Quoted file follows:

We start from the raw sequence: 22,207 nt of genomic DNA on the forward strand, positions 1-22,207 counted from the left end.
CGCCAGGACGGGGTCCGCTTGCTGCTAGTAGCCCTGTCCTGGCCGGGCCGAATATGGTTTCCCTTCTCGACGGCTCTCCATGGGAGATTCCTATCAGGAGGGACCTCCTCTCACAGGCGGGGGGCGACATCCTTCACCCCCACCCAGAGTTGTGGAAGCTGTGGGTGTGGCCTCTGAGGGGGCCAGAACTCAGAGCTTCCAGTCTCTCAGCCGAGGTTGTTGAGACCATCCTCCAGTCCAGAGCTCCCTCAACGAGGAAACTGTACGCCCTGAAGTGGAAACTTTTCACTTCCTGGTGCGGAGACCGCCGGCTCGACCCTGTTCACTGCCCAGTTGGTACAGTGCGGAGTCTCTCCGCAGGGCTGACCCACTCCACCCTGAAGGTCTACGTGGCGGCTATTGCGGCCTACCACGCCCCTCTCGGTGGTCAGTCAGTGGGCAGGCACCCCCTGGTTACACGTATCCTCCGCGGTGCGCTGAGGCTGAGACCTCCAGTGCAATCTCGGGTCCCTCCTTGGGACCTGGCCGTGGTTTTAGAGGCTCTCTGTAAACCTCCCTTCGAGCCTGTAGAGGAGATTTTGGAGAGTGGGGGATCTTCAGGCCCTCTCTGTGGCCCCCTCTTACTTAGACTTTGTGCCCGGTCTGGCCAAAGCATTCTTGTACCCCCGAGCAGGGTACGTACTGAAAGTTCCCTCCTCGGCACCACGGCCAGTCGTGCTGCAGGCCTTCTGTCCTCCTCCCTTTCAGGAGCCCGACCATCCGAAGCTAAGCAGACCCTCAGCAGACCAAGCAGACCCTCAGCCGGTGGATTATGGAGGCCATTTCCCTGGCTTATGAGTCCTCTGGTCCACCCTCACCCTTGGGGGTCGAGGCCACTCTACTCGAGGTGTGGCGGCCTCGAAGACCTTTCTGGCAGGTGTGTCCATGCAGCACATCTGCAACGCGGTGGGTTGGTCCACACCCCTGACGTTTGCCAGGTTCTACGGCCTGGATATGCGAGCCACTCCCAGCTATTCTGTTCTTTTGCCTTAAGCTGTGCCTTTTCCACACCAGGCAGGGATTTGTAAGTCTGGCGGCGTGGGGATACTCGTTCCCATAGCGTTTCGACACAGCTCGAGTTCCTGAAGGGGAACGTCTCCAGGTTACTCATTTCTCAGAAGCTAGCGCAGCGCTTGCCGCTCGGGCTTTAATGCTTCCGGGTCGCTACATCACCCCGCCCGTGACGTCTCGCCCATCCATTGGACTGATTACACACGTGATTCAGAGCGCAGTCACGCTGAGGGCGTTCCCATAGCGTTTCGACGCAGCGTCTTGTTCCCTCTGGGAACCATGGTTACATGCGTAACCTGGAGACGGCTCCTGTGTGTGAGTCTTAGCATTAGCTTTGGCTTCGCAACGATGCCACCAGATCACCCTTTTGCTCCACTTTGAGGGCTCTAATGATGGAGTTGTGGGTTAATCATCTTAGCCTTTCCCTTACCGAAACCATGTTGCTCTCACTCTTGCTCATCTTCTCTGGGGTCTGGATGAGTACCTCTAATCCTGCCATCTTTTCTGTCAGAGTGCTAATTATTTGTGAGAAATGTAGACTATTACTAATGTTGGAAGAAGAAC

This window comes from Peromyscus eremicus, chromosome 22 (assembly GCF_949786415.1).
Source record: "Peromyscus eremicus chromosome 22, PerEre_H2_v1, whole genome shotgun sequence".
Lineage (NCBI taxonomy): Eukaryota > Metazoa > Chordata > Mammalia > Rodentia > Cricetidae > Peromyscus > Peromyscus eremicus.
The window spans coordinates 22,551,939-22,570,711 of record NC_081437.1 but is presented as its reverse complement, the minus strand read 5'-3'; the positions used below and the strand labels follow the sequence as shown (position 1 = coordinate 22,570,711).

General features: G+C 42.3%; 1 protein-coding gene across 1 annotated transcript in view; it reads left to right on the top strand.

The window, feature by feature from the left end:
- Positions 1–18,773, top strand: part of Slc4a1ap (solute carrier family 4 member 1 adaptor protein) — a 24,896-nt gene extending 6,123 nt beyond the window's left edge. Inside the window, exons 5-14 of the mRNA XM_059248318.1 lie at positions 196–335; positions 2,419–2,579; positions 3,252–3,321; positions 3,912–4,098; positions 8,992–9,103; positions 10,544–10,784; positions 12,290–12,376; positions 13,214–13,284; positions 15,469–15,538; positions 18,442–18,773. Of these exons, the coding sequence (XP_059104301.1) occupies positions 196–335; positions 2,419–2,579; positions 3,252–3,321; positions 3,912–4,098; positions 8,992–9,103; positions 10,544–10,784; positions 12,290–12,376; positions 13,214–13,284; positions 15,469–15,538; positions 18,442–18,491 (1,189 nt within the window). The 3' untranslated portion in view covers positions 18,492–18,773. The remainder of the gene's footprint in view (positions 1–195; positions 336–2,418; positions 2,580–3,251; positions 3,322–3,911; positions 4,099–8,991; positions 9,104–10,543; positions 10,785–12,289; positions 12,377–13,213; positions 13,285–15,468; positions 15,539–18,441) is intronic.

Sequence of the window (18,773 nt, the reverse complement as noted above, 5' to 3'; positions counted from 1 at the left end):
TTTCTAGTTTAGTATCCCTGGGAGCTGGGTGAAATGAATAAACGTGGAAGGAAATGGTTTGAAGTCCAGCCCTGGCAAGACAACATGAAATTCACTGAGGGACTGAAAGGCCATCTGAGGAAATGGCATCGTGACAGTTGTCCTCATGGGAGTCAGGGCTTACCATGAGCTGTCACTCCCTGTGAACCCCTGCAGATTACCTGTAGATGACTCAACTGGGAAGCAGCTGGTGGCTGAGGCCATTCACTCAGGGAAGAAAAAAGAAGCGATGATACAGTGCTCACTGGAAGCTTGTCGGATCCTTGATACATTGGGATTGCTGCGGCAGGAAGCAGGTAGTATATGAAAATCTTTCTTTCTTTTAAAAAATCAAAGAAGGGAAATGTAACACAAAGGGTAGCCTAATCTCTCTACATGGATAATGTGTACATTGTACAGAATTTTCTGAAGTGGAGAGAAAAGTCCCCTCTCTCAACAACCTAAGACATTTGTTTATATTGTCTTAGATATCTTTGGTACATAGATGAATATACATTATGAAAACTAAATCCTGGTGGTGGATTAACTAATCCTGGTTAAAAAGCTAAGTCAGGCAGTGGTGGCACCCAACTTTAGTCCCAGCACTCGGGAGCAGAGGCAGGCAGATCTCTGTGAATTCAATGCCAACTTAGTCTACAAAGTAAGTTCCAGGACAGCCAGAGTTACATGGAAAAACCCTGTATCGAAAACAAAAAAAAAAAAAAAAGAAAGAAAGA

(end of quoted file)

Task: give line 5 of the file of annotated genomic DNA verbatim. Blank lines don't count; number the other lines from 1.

Lineage (NCBI taxonomy): Eukaryota > Metazoa > Chordata > Mammalia > Rodentia > Cricetidae > Peromyscus > Peromyscus eremicus.